|Wildlife Habitat Improvement Series: Twin Creeks Hunting Club
427 Views - Posted: January 15 at 7:00 am
Nestled between Big Fishing Creek and Little Fishing Creek in northeast North Carolina lies Twin Creeks Hunting Club. With more than 7,000 acres of swamps, timberland and a conglomeration of food plots under cultivation, Twin Creeks has the perfect mix of wilderness and prime wildlife habitat to produce a wide variety of game species. Beyond having a solid deer population, Twin Creeks has a huge flock of wild turkeys and just enough black bears for a member to fill a tag during the new season. But the whitetail deer reigns in these parts, and for good reason.
|Here, piggy, piggy, piggy
386 Views - Posted: January 09 at 9:00 am
The weather may seem very similar to December, but January is definitely a transitional month for outdoorsman around the Carolinas — especially the thousands of deer hunters out there. More hunters participate in deer season than all of the other game animals combined. But just because the season is over doesn’t mean the deer rifle should be retired to the gun cabinet. Hunters can continue hunting, targeting a different quarry with large white tusks in the front and a pair of country hams bringing up the rear.
|Florida man charged in accidental killing of friend on hog-hunting trip near Ninety Six
2936 Views - Posted: March 12, 2013 at 9:05 am
A Florida man hunting wild hogs in Greenwood County was shot and killed Saturday by a fellow hunter from Florida, according to law enforcement officials.
Sonny Cox, Greenwood County’s coroner, identified the victim as Robert Arthur Iselin Jr., 51, of Jacksonville, Fla. Investigators said Iselin died as a result of a gunshot wound to his chest.
Capt. Robert McCullough of the S.C. Department of Natural Resources said that Lucus J. Brickweg, 25, of Satellite Beach, Fla., was charged with criminal use of a firearm and hunting without a license.
McCullough said Iselin and Brickweg were part of a group of five hunters, four of them from Florida and one from Greenwood, who said they were hunting hogs.
768 Views - Posted: March 01, 2013 at 7:00 am
The Warden from Sportsman’s Communications is a remote trap monitor that sends a satellite-based message to the owner via email and/or text that the trap has been sprung. The notification even includes the trap location and the time it was triggered. This small battery powered device is inexpensive to purchase, easy to install and saves time in monitoring. A magnetic sensor cable and mounting bracket are included.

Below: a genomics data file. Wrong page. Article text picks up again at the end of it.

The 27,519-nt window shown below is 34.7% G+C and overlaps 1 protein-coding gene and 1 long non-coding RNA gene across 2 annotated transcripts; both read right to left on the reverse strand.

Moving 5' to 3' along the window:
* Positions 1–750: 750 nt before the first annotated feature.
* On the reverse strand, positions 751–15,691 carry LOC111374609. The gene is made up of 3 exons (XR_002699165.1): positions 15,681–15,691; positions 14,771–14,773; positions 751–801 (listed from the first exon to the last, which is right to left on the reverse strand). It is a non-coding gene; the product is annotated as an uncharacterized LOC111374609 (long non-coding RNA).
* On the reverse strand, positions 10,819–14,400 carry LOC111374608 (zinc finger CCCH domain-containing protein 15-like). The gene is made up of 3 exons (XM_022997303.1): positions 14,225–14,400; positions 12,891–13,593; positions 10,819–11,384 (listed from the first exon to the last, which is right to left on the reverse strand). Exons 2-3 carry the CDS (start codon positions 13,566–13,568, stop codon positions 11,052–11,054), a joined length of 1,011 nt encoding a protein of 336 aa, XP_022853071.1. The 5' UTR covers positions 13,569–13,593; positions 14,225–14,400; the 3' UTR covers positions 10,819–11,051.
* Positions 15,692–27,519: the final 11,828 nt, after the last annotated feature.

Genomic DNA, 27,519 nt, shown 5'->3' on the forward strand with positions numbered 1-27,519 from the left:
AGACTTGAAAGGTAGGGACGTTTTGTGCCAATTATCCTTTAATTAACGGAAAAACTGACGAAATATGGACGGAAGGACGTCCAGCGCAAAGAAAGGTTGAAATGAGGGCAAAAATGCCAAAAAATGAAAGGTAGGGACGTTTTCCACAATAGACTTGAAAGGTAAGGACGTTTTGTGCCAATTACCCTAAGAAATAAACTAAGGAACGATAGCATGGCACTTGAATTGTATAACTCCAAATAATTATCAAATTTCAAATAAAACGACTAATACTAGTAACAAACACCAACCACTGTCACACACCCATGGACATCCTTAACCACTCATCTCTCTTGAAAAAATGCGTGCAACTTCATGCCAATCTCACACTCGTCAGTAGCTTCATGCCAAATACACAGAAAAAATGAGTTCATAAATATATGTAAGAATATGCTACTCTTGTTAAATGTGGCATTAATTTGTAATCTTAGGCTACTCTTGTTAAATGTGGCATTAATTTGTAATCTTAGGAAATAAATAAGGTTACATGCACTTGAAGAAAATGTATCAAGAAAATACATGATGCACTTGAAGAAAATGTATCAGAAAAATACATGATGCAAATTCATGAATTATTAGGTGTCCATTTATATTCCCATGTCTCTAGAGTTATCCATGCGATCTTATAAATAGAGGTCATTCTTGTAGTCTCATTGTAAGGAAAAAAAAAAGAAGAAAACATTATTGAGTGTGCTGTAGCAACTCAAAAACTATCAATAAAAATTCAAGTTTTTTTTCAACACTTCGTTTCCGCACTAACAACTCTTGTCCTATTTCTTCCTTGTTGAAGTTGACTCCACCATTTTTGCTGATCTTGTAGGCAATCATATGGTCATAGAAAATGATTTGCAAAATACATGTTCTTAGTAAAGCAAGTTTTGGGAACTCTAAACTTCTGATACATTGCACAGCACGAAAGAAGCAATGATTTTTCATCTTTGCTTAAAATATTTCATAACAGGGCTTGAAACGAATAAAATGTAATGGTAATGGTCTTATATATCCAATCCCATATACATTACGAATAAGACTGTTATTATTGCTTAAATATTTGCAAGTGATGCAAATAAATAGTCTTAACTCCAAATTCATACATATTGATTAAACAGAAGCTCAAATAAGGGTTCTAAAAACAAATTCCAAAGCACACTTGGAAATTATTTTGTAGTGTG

|A big-bore revolver hog hunt
974 Views - Posted: January 28, 2013 at 9:00 am
I was sitting on an East Texas pipeline, cradling my 7 1/2-inch Ruger Super Redhawk in my lap, watching a pile of corn that had been scattered about the area and trampled with hundreds of hog tracks.
My hand cannon was stuffed with 335-grain hard-cast bullets in .454 Casull, a potent enough load in itself, but this went the extra step. These rounds were manufactured by Cor-Bon — a company that found its niche in the ammunition market by producing ammo that pushed the envelope.
|End of deer season is no reason to quit hunting big game
2676 Views - Posted: January 03, 2013 at 9:30 am
Don Houck and I crouched just around the corner of the food plot and peered into the pre-dawn darkness. The full moon and high-powered optics allowed the two of us to scan the far end of the food plot in search of our quarry.
“Just to the right of the corn pile,” whispered Houck, “it’s a big black ‘bo hog. See if you can slip around there and get a shot at him.”
A little maneuvering, a little slipping, and the big hog was centered in the crosshairs, soon to receive a healthy dose of ballistic-tipped lead.